New guidance on when someone could avoid prosecution in a ‘mercy killing’ case has been published.
The Crown Prosecution Service (CPS) set out updated public interest factors – both for and against – when weighing up whether someone should be taken to court.
Charges are less likely when a person made a “voluntary, clear, settled and informed decision” they wanted to die, and when the suspect acted reluctantly and under “significant emotional pressure”.
Amended factors in favour of prosecution include the suspect influencing the victim not to get medical treatment, palliative care or independent advice – or directly denying them access to it.
A prosecution is also more likely if the suspect was a doctor, nurse or other health professional.
As well as these updated factors, other things considered include whether the suspect stood to gain from the death, if there was violence and abuse, and if the victim was under 18.
Other factors against prosecution include when the suspect was motivated purely by compassion, when the victim was physically unable to take their own life, and if the suspect cooperated fully with police.
The CPS stressed the guidance does not guarantee someone will not be prosecuted in a mercy killing case, as each is considered on its own facts.
It said the revisions – which cover England and Wales – were designed to provide transparency and consistency.
Director of Public Prosecutions Max Hill KC said more then 1,200 responses had been received following a 12-week public consultation into homicide prosecution guidelines.
“I am grateful to all those who took the time to consider the draft guidance and send in their views on this sensitive and emotive topic,” he said.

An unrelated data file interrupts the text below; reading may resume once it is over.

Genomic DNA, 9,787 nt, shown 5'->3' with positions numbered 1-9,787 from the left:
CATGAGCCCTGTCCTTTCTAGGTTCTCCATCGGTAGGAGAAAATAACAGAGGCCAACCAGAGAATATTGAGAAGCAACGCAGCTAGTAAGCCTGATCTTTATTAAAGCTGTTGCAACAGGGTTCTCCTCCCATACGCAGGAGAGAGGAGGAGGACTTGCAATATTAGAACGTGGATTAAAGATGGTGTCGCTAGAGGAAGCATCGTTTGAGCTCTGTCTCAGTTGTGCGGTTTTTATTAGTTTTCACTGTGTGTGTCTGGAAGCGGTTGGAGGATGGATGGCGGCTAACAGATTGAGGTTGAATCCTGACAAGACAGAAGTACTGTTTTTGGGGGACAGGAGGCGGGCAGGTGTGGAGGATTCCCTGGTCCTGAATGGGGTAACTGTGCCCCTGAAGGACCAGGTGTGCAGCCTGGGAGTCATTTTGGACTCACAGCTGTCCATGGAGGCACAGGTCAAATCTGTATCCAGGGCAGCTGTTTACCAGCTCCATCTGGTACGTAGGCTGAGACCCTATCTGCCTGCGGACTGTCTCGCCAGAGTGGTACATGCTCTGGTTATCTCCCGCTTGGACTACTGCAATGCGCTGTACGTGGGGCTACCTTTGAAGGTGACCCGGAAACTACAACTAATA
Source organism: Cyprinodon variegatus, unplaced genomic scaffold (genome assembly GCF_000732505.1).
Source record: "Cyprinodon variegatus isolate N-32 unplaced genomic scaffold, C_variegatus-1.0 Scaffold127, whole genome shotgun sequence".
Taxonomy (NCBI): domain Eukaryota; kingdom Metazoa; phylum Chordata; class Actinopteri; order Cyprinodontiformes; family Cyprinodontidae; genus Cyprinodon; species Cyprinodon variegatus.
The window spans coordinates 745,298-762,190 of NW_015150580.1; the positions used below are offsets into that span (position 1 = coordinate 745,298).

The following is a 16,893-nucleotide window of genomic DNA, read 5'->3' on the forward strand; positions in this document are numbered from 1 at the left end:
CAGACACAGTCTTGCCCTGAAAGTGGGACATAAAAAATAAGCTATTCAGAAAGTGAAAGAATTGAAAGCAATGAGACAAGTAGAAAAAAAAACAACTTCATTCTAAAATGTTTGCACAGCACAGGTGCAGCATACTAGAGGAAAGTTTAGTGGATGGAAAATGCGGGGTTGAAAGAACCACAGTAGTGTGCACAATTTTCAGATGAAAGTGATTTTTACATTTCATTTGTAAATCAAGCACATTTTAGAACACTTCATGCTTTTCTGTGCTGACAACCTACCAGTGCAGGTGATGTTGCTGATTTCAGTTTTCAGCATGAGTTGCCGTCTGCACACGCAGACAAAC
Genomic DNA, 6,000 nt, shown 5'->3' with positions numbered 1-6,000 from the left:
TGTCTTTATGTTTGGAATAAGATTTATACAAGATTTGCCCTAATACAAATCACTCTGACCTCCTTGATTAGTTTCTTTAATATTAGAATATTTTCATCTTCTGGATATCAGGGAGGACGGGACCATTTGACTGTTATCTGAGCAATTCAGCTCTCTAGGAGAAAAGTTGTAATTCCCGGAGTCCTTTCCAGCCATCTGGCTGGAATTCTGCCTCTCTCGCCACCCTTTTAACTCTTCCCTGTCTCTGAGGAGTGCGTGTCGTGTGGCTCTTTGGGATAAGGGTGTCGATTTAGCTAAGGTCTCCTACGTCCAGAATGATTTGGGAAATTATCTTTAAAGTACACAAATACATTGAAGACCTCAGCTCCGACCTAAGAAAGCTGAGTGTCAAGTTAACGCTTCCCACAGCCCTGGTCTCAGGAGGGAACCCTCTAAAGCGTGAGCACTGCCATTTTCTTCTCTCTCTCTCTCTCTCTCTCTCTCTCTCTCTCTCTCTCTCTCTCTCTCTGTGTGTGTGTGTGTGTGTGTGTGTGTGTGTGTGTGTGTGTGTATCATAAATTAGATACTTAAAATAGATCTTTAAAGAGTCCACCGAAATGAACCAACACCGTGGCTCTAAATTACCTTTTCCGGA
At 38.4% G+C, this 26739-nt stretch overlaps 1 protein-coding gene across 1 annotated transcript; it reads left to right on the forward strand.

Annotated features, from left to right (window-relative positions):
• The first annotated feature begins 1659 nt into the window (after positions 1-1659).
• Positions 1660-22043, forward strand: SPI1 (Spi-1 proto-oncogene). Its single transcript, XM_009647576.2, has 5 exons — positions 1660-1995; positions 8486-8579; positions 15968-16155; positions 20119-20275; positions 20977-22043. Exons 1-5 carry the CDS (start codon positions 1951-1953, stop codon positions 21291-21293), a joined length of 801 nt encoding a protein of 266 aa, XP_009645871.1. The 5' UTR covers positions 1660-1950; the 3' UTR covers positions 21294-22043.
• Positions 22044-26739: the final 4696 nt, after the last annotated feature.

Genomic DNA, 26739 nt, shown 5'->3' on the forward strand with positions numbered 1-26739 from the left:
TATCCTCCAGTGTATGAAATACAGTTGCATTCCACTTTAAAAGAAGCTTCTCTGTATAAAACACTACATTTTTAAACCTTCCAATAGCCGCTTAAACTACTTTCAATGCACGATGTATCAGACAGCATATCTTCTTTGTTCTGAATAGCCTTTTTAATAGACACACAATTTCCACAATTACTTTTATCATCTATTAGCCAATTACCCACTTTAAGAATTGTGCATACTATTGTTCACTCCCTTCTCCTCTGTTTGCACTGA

“A prosecution will usually take place unless the prosecutor is satisfied that there are public interest factors tending against prosecution which outweigh those tending in favour,” added Mr Hill.
Sarah Wootton, head of campaign Group Dignity In Dying, said she strongly supported the clarification from the CPS.
“[It] distinguishes between malicious homicide and compassionate assistance to die and makes clear that acts of love and compassion should be treated differently to serious crimes by the criminal justice system.
“This is a victory for Dignity in Dying’s ‘Compassion is Not a Crime’ campaign and today’s guidance is a major milestone on the road to assisted dying law reform.”
She also called for further reform and for MPs to “do the right thing and introduce safeguarded, compassionate assisted dying laws”.
“This would provide choice and control for dying people, in addition to adding safeguards where there currently are none,” added Ms Wootton.